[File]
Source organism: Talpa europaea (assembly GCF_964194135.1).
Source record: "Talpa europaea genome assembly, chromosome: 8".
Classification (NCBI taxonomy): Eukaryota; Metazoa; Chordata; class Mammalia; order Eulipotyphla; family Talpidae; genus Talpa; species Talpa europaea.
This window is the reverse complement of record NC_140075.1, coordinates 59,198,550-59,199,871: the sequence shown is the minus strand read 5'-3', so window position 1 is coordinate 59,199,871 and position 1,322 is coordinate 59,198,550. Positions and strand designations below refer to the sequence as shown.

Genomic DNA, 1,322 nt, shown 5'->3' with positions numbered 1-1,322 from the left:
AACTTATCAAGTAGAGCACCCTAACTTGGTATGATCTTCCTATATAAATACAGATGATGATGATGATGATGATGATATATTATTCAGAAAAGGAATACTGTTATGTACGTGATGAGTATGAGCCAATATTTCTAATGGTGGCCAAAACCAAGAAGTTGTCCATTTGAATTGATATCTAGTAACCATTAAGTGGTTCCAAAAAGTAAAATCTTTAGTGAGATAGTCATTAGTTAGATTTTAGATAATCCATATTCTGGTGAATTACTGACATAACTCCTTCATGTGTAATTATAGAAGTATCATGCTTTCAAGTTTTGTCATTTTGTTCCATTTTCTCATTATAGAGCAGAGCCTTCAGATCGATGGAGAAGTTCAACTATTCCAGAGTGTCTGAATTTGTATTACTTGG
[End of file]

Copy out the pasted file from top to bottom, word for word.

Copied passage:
Source organism: Talpa europaea (assembly GCF_964194135.1).
Source record: "Talpa europaea genome assembly, chromosome: 8".
Classification (NCBI taxonomy): Eukaryota; Metazoa; Chordata; class Mammalia; order Eulipotyphla; family Talpidae; genus Talpa; species Talpa europaea.
This window is the reverse complement of record NC_140075.1, coordinates 59,198,550-59,199,871: the sequence shown is the minus strand read 5'-3', so window position 1 is coordinate 59,199,871 and position 1,322 is coordinate 59,198,550. Positions and strand designations below refer to the sequence as shown.

Genomic DNA, 1,322 nt, shown 5'->3' with positions numbered 1-1,322 from the left:
AACTTATCAAGTAGAGCACCCTAACTTGGTATGATCTTCCTATATAAATACAGATGATGATGATGATGATGATGATATATTATTCAGAAAAGGAATACTGTTATGTACGTGATGAGTATGAGCCAATATTTCTAATGGTGGCCAAAACCAAGAAGTTGTCCATTTGAATTGATATCTAGTAACCATTAAGTGGTTCCAAAAAGTAAAATCTTTAGTGAGATAGTCATTAGTTAGATTTTAGATAATCCATATTCTGGTGAATTACTGACATAACTCCTTCATGTGTAATTATAGAAGTATCATGCTTTCAAGTTTTGTCATTTTGTTCCATTTTCTCATTATAGAGCAGAGCCTTCAGATCGATGGAGAAGTTCAACTATTCCAGAGTGTCTGAATTTGTATTACTTGG